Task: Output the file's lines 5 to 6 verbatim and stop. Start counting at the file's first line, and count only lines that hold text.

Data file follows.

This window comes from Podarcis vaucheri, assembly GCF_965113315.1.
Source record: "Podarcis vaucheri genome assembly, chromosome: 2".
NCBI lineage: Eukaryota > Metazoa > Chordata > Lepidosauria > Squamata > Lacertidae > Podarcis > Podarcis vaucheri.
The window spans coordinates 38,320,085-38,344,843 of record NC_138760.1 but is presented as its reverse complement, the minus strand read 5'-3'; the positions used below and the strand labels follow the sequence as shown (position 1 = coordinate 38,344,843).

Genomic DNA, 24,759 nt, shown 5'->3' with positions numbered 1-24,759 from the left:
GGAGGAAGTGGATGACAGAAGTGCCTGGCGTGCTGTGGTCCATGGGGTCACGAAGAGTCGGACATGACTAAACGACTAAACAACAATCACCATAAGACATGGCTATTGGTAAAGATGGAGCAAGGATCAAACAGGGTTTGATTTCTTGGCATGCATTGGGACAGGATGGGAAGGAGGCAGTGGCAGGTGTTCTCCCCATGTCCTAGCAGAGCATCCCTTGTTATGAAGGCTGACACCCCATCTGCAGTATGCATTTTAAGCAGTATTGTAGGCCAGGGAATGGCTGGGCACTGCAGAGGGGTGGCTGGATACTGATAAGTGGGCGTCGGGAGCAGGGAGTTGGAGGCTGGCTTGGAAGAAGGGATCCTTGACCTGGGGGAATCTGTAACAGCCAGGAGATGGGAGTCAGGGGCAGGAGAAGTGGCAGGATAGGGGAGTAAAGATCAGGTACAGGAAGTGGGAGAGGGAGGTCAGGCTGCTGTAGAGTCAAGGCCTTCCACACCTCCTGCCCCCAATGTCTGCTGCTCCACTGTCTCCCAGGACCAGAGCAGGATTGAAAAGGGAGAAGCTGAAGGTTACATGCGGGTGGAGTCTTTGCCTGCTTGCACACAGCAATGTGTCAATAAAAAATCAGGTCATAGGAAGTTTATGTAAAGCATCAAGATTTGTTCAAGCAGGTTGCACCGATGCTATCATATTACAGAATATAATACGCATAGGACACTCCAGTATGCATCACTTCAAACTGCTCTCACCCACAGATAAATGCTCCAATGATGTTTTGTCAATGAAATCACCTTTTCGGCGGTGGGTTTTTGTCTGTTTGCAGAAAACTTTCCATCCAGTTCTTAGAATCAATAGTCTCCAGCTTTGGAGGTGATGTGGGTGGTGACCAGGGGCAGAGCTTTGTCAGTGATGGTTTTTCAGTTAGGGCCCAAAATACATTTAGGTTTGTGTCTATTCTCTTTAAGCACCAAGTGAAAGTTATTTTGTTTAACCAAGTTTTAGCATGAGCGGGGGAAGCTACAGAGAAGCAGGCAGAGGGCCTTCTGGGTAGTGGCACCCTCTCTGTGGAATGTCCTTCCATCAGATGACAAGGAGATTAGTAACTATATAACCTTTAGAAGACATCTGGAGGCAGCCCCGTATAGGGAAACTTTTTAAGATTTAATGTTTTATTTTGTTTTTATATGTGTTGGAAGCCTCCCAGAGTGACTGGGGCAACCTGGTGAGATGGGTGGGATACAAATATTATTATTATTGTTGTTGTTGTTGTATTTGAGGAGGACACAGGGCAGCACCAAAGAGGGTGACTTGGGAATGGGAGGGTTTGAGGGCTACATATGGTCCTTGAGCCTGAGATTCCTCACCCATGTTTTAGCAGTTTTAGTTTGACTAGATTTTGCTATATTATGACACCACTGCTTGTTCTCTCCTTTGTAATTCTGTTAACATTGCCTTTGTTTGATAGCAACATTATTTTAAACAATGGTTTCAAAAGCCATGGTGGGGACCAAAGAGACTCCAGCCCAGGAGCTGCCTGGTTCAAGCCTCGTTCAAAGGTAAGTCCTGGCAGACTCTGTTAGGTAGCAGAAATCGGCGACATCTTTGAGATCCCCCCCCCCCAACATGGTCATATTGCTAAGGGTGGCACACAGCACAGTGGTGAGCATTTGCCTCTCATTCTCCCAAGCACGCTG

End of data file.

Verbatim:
Genomic DNA, 24,759 nt, shown 5'->3' with positions numbered 1-24,759 from the left:
GGAGGAAGTGGATGACAGAAGTGCCTGGCGTGCTGTGGTCCATGGGGTCACGAAGAGTCGGACATGACTAAACGACTAAACAACAATCACCATAAGACATGGCTATTGGTAAAGATGGAGCAAGGATCAAACAGGGTTTGATTTCTTGGCATGCATTGGGACAGGATGGGAAGGAGGCAGTGGCAGGTGTTCTCCCCATGTCCTAGCAGAGCATCCCTTGTTATGAAGGCTGACACCCCATCTGCAGTATGCATTTTAAGCAGTATTGTAGGCCAGGGAATGGCTGGGCACTGCAGAGGGGTGGCTGGATACTGATAAGTGGGCGTCGGGAGCAGGGAGTTGGAGGCTGGCTTGGAAGAAGGGATCCTTGACCTGGGGGAATCTGTAACAGCCAGGAGATGGGAGTCAGGGGCAGGAGAAGTGGCAGGATAGGGGAGTAAAGATCAGGTACAGGAAGTGGGAGAGGGAGGTCAGGCTGCTGTAGAGTCAAGGCCTTCCACACCTCCTGCCCCCAATGTCTGCTGCTCCACTGTCTCCCAGGACCAGAGCAGGATTGAAAAGGGAGAAGCTGAAGGTTACATGCGGGTGGAGTCTTTGCCTGCTTGCACACAGCAATGTGTCAATAAAAAATCAGGTCATAGGAAGTTTATGTAAAGCATCAAGATTTGTTCAAGCAGGTTGCACCGATGCTATCATATTACAGAATATAATACGCATAGGACACTCCAGTATGCATCACTTCAAACTGCTCTCACCCACAGATAAATGCTCCAATGATGTTTTGTCAATGAAATCACCTTTTCGGCGGTGGGTTTTTGTCTGTTTGCAGAAAACTTTCCATCCAGTTCTTAGAATCAATAGTCTCCAGCTTTGGAGGTGATGTGGGTGGTGACCAGGGGCAGAGCTTTGTCAGTGATGGTTTTTCAGTTAGGGCCCAAAATACATTTAGGTTTGTGTCTATTCTCTTTAAGCACCAAGTGAAAGTTATTTTGTTTAACCAAGTTTTAGCATGAGCGGGGGAAGCTACAGAGAAGCAGGCAGAGGGCCTTCTGGGTAGTGGCACCCTCTCTGTGGAATGTCCTTCCATCAGATGACAAGGAGATTAGTAACTATATAACCTTTAGAAGACATCTGGAGGCAGCCCCGTATAGGGAAACTTTTTAAGATTTAATGTTTTATTTTGTTTTTATATGTGTTGGAAGCCTCCCAGAGTGACTGGGGCAACCTGGTGAGATGGGTGGGATACAAATATTATTATTATTGTTGTTGTTGTTGTATTTGAGGAGGACACAGGGCAGCACCAAAGAGGGTGACTTGGGAATGGGAGGGTTTGAGGGCTACATATGGTCCTTGAGCCTGAGATTCCTCACCCATGTTTTAGCAGTTTTAGTTTGACTAGATTTTGCTATATTATGACACCACTGCTTGTTCTCTCCTTTGTAATTCTGTTAACATTGCCTTTGTTTGATAGCAACATTATTTTAAACAATGGTTTCAAAAGCCATGGTGGGGACCAAAGAGACTCCAGCCCAGGAGCTGCCTGGTTCAAGCCTCGTTCAAAGGTAAGTCCTGGCAGACTCTGTTAGGTAGCAGAAATCGGCGACATCTTTGAGATCCCCCCCCCCCAACATGGTCATATTGCTAAGGGTGGCACACAGCACAGTGGTGAGCATTTGCCTCTCATTCTCCCAAGCACGCTG